As I've said I liked what they did with the Vulcan's, having them as passively hostile and almost like a disapproving parent was in my opinion probably the biggest and best change made to the show (and not totally out of the blue, DS9's Take me out to the holosuite was a starting point to this), quite a bold statement to make but it's because it opened up so many doors for story telling and the episodes that focus on it are the one's above all others that feel like Ent and that could only be done on Ent with that set of characters.

As has been said, Archer being all hot-headed and a bit of an idiot makes sense when you consider his history with the Vulcan's and his father. Couple all this with the Andorian's in The Andorian Incident and you've got the got the setup for the best (IMO) ongoing storyline in Ent.

I'm not saying it was done perfectly everytime and I agree that the Vulcan's attitude came across as a bit forced and needlessly confrontational but compared to some of the other ongoing storylines in Ent and the other series it stands up pretty well.

Looking at it the other way, had they not changed the Vulcan's, and instead kept them as the boring, flat species they were in TNG, which is often (and mostly for very good reasons) put up as the golden standard to which everything is compared, then the show would have been much worse for it.
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  #35  
Old 12-06-2013, 01:37 PM
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Quote:
Originally Posted by Roysten View Post
Looking at it the other way, had they not changed the Vulcan's, and instead kept them as the boring, flat species they were in TNG, which is often (and mostly for very good reasons) put up as the golden standard to which everything is compared, then the show would have been much worse for it.
Indeed. There is nothing worthwhile Vulcan-wise between Leonard & Lenard and ENT (Saavik is popular among fans but I think Alley played horribly and Curtis played Russ-style mediocrely).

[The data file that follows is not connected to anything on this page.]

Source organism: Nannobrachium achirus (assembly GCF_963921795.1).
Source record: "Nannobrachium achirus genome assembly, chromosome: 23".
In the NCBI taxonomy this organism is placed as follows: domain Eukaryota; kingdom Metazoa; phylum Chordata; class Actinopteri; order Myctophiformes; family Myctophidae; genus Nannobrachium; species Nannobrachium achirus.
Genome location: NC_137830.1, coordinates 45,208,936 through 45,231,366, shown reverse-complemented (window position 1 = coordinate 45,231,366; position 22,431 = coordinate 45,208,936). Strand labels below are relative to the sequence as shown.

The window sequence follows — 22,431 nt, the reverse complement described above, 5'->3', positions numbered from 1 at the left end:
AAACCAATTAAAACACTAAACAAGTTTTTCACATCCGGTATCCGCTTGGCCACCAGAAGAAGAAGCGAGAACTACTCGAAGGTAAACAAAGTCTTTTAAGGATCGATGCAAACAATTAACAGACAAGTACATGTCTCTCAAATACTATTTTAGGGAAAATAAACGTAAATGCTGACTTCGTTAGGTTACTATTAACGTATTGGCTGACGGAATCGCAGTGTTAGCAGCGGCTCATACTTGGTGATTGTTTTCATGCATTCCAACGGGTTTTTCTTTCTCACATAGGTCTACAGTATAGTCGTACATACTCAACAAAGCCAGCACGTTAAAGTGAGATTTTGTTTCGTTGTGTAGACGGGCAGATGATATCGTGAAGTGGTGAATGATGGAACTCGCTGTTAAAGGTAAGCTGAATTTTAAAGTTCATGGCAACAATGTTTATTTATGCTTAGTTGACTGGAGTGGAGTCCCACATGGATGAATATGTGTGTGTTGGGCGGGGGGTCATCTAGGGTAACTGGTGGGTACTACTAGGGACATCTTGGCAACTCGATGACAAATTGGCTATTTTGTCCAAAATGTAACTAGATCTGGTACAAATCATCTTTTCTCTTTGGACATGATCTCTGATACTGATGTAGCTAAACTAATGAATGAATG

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  #36  
Old 12-07-2013, 07:14 AM
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All actors playing Vulcan's should have watched Leonard and Lenard in action to show that you can get emotion and a gravitas in your performance without coming across as emotional, and in fact be quite witty and sympathetic. Too many actors played Vulcan's as mindless machines, especially in TNG.

Had TWOK made Saavik's half-Romulan ancestry canon then it would have better explained her performance. Curtis was quite flat and boring, she had the stoicness and emotionless part of it right but Saavik goes immediately from having an edge and being interesting in TWOK to totally forgettable.

I don't think Russ was bad as Tuvok, I do think poor use was made of him in Voyager, same as Chakotay really, who started with claws and fire then was totally emasculated under Janeway, in a way Tuvok suffered the same fate in that he was meant to be a voice of reason and sage like and just plain wasn't. Episodes that should have raised his character and made him interesting singularly failed to. Examples being Tuvix, Prime Factors (which would have been good but was never followed up on), Learning Curve (same as Prime Factors), Innocence, Flashback, Alter Ego, Riddles... I could go on.